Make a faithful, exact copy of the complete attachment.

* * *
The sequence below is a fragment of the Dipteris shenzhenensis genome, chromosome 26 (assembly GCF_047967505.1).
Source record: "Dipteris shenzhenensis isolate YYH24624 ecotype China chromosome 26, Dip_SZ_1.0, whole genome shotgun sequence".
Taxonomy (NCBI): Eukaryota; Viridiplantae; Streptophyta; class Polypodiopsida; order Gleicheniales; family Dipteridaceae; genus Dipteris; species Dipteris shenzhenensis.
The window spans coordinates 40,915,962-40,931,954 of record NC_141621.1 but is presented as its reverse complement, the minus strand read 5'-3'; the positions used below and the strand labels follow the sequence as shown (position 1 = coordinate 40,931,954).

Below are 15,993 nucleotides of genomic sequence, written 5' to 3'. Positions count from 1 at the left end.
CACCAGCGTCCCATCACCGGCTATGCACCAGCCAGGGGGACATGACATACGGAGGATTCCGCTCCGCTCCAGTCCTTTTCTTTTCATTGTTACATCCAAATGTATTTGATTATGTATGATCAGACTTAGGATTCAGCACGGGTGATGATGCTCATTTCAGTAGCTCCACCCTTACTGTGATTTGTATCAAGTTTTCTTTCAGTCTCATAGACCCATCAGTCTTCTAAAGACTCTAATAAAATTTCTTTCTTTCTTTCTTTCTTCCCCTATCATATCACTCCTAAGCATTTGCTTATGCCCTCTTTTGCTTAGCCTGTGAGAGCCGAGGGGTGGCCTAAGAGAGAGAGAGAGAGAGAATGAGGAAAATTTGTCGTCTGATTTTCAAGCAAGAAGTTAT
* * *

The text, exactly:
The sequence below is a fragment of the Dipteris shenzhenensis genome, chromosome 26 (assembly GCF_047967505.1).
Source record: "Dipteris shenzhenensis isolate YYH24624 ecotype China chromosome 26, Dip_SZ_1.0, whole genome shotgun sequence".
Taxonomy (NCBI): Eukaryota; Viridiplantae; Streptophyta; class Polypodiopsida; order Gleicheniales; family Dipteridaceae; genus Dipteris; species Dipteris shenzhenensis.
The window spans coordinates 40,915,962-40,931,954 of record NC_141621.1 but is presented as its reverse complement, the minus strand read 5'-3'; the positions used below and the strand labels follow the sequence as shown (position 1 = coordinate 40,931,954).

Below are 15,993 nucleotides of genomic sequence, written 5' to 3'. Positions count from 1 at the left end.
CACCAGCGTCCCATCACCGGCTATGCACCAGCCAGGGGGACATGACATACGGAGGATTCCGCTCCGCTCCAGTCCTTTTCTTTTCATTGTTACATCCAAATGTATTTGATTATGTATGATCAGACTTAGGATTCAGCACGGGTGATGATGCTCATTTCAGTAGCTCCACCCTTACTGTGATTTGTATCAAGTTTTCTTTCAGTCTCATAGACCCATCAGTCTTCTAAAGACTCTAATAAAATTTCTTTCTTTCTTTCTTTCTTCCCCTATCATATCACTCCTAAGCATTTGCTTATGCCCTCTTTTGCTTAGCCTGTGAGAGCCGAGGGGTGGCCTAAGAGAGAGAGAGAGAGAGAATGAGGAAAATTTGTCGTCTGATTTTCAAGCAAGAAGTTAT